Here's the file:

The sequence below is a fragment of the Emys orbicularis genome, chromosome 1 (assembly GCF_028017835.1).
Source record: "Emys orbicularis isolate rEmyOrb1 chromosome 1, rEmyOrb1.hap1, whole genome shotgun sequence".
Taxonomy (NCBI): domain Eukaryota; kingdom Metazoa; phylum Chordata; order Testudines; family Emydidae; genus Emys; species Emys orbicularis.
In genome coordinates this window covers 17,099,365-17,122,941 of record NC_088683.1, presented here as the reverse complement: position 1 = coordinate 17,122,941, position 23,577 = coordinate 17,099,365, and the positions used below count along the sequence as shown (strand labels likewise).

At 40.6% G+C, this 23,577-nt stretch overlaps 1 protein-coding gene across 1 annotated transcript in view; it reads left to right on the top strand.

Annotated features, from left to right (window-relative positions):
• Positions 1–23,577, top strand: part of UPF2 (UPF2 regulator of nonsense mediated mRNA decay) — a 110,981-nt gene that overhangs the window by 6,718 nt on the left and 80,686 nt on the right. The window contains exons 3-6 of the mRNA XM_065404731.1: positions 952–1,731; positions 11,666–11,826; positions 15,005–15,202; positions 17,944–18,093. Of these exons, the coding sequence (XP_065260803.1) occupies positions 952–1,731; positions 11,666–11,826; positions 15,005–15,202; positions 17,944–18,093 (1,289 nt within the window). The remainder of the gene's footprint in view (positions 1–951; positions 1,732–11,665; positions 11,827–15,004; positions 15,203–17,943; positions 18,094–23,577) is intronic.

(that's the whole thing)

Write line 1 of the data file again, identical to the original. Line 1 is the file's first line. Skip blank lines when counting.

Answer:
The sequence below is a fragment of the Emys orbicularis genome, chromosome 1 (assembly GCF_028017835.1).